A friend of mine recently remarked on a splash of graffiti he spied somewhere in Colorado: "The Beginning Is Near!"
It could have been written by some smart alecks with a spray can and too much time on their hands, or someone putting on a brave face because, if some interpretations of Maya myth are correct, they believe the Earth will come to an end on Friday. (Or, maybe just most of the Earth: one theory maintains that only eastern Australia and New Zealand will remain fit for human habitation.)
But I like the sense of hope that the scrawl implies. After last week, we could use a bit of hope with our apocalypse right now - even if the glint of that hope turns out to be fool's gold.
In fact, there's an entire movement, Birth 2012, dedicated to the belief that something will happen this month -- but that it won't be the hellfire winter of the end times, but a new spiritual spring. If you go to the website, birth2012.com, they even have a list of global events to celebrate this alleged new millennia.
The main one is a two-day bash Friday and Saturday in Los Angeles. It will be live-streamed on the site, featuring some Hollywood half-stars (Esai "It's-Been-A-Long-Time-Since- La-Bamba" Morales), some spiritualists (Ram Dass in the house!) and at least one respected musical act (Ozomatli). (Four events are shown for the Dallas area, including one at Fair Park on Jan. 18. Hope it's not too late.)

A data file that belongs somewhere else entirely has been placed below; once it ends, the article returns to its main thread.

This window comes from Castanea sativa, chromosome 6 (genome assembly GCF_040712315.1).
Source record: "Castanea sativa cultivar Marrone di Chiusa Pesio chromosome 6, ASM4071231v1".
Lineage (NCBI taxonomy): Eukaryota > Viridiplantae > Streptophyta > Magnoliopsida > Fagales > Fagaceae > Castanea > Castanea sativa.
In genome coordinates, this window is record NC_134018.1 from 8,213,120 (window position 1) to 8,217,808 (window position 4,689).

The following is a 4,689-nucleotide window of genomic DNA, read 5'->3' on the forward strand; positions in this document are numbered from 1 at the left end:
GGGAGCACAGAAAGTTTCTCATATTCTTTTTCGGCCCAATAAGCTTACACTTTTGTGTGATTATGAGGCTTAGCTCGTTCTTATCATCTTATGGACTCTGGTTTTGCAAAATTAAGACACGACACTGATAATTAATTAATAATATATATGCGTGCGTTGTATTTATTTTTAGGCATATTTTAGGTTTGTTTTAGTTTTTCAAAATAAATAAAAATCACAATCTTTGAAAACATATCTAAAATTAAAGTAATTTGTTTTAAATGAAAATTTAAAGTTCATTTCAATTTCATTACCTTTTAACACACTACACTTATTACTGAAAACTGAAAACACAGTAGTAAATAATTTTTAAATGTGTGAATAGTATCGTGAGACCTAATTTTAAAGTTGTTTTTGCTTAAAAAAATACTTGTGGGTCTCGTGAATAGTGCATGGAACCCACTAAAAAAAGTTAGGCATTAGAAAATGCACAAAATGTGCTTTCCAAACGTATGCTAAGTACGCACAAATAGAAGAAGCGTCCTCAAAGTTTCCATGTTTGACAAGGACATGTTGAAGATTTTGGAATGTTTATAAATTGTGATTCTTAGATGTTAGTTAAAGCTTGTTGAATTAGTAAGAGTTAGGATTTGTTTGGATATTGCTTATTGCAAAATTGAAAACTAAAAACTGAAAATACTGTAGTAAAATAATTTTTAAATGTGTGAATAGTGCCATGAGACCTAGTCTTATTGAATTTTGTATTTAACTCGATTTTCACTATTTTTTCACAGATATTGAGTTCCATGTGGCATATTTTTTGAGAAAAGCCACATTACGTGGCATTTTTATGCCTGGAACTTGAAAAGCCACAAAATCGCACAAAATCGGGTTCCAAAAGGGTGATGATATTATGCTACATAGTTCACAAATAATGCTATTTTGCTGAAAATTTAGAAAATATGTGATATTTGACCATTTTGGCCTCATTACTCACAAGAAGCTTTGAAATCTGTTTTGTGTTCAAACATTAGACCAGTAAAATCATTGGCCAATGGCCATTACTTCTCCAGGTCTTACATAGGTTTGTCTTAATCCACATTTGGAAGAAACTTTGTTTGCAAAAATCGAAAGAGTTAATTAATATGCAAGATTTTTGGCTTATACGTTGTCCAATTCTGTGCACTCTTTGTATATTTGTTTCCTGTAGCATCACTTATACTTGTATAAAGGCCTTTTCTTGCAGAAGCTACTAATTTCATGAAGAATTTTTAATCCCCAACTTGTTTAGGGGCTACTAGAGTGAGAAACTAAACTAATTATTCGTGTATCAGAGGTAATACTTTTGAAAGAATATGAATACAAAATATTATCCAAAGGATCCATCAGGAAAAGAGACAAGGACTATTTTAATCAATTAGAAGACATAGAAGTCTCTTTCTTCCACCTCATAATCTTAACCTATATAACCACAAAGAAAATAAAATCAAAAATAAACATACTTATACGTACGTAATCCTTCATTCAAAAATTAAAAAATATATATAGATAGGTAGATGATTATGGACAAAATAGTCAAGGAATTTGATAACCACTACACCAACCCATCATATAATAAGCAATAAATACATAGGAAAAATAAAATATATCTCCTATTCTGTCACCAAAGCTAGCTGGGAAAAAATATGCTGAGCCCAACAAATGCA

It's all a bit New Age-y and no more based on science than the ideas of those fearing the dark ride of the Four Horsemen. Mainstream scientists have debunked all of the "planetary alignment" and "polar shift" theories that are supposed to usher in the cataclysm. They go on to note that the Maya "long-count" calendar doesn't really end on Dec. 21, 2012, just as the West's Gregorian calendar doesn't end on Dec. 31.
It merely starts over the next day with a new year.
Certainly, after a year like this one -- a bruising and divisive presidential campaign, Superstorm Sandy, the collapse of Syria into civil war, mass shootings in Colorado, Wisconsin, Oregon and now Connecticut -- it's easy to feel that we are done for.
Yet it's also reassuring to think that humans can hit the reset button and chart a new future different from the past. It's that hope against hope that something like Birth 2012 taps into.
And even if humanity as a whole isn't going to make some great leap forward, that doesn't mean individuals can't start making their own part of this sphere a better place. If enough people do that, well, you get the idea.
At least then, whenever our cosmic clock hits midnight, we can go out knowing we did our best.
Until then, I'm going to resist the temptation to get on a last-minute flight to Auckland. I'll be right here, planning to wake up Saturday in a world not terribly different from our own.
See you on the other side.